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Can a judge act as te executor of an estate because it is contested by a family member?

Brooklyn, NY |

A family member contested a will, but soon after withdrew his contestation. The judge decided tht she wants to distribute the contents on the will herself. Is this legal in NYC?

Attorney Answers 3


It sounds like you are confused about what went on during this probate proceeding. I don't think the judge decided that she wanted to serve as executor. Perhaps it was that the court suggested that the Public Administrator serve as the personal representative of the estate.

Good luck to you.

Michael S. Haber is a New York attorney. As such, his responses to posted inquiries, such as the one above, are limited to his understanding of law in the jurisdiction in which he practices and not to any other jurisdiction. In addition, no response to any posted inquiry should be deemed to constitute legal advice, nor to constitute the existence of an attorney/client or other contractual or fiduciary relationship, inasmuch as rendering legal advice involves the ability of the attorney to ask appropriate questions of the person seeking such advice and to thus gather appropriate information. In addition, an attorney/client relationship is formed only by specific agreement. The purpose of this answer is to provide the questioner with general information, not to outline specific legal rights and remedies.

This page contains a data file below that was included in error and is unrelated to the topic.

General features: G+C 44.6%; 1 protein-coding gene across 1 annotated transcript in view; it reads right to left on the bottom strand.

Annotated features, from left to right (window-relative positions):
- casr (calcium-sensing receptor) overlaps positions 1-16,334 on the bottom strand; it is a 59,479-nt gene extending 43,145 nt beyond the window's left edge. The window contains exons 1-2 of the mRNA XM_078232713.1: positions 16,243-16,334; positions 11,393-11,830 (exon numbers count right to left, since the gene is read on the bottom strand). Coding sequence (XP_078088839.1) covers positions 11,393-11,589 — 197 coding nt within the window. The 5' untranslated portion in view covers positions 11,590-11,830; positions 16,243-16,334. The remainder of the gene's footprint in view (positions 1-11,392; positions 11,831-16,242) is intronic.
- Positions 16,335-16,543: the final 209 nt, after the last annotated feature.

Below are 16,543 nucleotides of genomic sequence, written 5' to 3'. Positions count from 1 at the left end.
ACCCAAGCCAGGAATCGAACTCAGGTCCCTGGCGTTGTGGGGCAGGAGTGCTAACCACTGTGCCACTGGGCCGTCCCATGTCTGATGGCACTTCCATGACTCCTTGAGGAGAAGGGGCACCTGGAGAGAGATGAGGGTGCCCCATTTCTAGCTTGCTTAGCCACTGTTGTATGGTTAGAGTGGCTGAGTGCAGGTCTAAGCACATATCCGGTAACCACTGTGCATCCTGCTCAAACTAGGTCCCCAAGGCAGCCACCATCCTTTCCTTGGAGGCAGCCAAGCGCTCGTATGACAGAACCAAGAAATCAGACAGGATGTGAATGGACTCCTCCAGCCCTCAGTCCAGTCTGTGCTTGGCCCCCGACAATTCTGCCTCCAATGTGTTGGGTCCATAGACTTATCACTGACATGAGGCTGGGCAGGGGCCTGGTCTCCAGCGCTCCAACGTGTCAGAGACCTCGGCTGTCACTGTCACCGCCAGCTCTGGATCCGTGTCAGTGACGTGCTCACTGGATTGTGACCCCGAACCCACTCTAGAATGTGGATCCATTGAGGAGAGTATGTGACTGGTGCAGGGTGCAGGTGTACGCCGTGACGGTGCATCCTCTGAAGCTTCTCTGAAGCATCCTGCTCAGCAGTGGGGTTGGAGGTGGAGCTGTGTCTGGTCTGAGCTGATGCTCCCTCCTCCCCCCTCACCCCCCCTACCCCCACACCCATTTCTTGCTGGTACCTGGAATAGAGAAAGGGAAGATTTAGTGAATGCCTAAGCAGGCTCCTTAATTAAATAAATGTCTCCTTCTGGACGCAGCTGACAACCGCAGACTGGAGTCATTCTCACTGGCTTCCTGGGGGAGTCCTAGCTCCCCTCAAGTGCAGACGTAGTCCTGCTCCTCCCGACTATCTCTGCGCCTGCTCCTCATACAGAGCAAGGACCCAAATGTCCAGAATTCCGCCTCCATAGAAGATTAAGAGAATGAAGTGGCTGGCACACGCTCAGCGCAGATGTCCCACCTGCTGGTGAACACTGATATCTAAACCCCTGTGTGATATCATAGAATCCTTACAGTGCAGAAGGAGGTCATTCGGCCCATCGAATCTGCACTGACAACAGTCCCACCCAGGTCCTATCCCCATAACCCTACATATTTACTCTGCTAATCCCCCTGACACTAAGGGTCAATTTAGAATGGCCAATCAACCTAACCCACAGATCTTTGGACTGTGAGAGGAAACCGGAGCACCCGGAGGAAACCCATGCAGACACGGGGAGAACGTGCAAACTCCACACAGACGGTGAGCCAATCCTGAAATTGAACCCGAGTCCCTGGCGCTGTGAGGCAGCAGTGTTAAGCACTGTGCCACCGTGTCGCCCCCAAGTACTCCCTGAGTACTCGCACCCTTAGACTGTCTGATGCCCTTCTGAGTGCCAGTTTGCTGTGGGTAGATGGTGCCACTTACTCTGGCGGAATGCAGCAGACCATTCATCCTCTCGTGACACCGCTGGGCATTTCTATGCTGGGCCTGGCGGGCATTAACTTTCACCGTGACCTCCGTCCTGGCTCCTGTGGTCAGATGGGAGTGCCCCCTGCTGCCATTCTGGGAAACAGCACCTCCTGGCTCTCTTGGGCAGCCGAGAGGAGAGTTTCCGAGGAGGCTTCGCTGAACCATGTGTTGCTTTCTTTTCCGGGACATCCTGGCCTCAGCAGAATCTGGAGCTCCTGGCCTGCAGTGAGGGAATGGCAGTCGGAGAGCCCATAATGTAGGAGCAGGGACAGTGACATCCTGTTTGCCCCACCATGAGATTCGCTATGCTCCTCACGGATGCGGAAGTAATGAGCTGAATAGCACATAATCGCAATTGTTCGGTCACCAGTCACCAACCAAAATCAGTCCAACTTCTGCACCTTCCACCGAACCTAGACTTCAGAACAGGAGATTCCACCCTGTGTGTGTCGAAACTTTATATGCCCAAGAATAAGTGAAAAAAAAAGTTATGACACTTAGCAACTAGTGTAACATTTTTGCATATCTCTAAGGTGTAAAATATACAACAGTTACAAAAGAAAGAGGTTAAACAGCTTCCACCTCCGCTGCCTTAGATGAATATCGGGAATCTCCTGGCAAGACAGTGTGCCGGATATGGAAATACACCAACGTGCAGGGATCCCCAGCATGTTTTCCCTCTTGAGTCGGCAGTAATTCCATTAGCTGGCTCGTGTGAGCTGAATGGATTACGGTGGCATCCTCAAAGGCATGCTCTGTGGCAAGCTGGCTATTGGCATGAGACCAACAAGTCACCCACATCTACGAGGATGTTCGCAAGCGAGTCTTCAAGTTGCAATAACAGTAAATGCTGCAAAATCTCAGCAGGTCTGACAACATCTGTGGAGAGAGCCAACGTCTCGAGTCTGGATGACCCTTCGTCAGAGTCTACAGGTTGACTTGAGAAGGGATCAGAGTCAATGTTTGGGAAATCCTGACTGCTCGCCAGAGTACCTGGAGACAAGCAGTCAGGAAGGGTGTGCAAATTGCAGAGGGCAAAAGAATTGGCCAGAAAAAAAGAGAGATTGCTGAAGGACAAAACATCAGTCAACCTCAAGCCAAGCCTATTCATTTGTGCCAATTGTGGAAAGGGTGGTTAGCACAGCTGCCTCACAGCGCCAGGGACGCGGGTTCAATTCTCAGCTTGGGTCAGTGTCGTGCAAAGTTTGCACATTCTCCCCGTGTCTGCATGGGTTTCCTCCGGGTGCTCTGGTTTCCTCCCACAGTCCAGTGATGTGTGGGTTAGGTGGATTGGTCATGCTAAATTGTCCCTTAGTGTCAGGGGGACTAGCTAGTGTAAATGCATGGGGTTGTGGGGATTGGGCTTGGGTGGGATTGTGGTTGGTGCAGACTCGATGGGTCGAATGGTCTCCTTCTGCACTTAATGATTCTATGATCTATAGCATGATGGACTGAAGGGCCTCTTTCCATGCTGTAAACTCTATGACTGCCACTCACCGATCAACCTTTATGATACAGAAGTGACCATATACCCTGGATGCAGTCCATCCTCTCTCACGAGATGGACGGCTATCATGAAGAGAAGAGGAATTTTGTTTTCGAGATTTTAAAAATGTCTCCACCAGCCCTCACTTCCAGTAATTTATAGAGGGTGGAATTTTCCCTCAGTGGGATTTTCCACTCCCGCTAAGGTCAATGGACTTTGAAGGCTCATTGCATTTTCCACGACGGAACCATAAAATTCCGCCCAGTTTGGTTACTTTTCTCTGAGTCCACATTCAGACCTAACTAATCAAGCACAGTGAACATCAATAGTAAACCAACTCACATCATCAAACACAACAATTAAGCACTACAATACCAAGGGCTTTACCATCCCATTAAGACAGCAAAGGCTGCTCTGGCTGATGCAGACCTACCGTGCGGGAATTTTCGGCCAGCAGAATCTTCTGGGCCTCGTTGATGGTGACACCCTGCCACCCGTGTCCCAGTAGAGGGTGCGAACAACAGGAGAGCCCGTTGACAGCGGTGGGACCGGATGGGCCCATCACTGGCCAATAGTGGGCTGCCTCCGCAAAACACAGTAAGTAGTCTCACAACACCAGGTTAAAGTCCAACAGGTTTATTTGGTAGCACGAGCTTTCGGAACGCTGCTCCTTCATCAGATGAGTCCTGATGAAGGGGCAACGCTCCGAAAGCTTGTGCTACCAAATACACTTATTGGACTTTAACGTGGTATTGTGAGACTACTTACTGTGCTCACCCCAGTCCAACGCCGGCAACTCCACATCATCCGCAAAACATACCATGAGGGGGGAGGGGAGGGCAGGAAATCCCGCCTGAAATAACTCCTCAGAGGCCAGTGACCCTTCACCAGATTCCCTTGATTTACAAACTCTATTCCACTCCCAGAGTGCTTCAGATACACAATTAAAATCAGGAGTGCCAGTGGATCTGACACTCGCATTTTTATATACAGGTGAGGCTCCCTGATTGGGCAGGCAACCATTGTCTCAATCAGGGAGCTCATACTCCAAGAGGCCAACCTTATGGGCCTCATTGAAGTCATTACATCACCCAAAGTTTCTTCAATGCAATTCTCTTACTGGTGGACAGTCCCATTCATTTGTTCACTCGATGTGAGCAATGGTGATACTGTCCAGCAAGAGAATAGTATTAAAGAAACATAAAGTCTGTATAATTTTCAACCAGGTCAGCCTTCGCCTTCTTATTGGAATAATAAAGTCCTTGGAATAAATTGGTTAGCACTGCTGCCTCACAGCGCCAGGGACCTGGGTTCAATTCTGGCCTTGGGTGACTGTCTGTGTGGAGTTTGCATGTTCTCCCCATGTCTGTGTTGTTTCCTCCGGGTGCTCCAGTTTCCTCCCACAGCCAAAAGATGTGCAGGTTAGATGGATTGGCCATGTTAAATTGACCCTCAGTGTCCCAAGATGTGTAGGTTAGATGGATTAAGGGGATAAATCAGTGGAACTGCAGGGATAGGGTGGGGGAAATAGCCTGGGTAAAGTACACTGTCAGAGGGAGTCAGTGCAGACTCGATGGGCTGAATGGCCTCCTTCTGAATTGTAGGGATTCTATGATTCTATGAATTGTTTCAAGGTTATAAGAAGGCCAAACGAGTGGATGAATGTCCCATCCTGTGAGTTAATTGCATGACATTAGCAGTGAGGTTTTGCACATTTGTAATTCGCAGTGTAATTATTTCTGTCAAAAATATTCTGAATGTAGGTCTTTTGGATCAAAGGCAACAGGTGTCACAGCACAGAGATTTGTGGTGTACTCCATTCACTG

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I agree with Mr. Haber. I have never heard of a judge inserting themselves as the executor of the estate. You should probably speak to an attorney about your particular situation, perhaps even just for a short consultation.


Roman Aminov, Esq.

Law Offices of Roman Aminov

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This answer does not constitute legal advice and no attorney client relationship has been formed. Before choosing a course of action, it is always advisable to seek the advice of an attorney in your area.

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I would agree with the other two answers that it is unclear exactly what happened and that you may not have fully understood what was going on. Considering the potential consequences if this is done incorrectly, I would strongly suggest that you consult with competent legal counsel in your area who has experience with probating wills and the Surrogate's Court. It is entirely possible that what the judge did was perfectly legal, but then again, it's possible that what the judge did was wrong; unfortunately we can't really help you figure out which one based on the limited facts you've provided.

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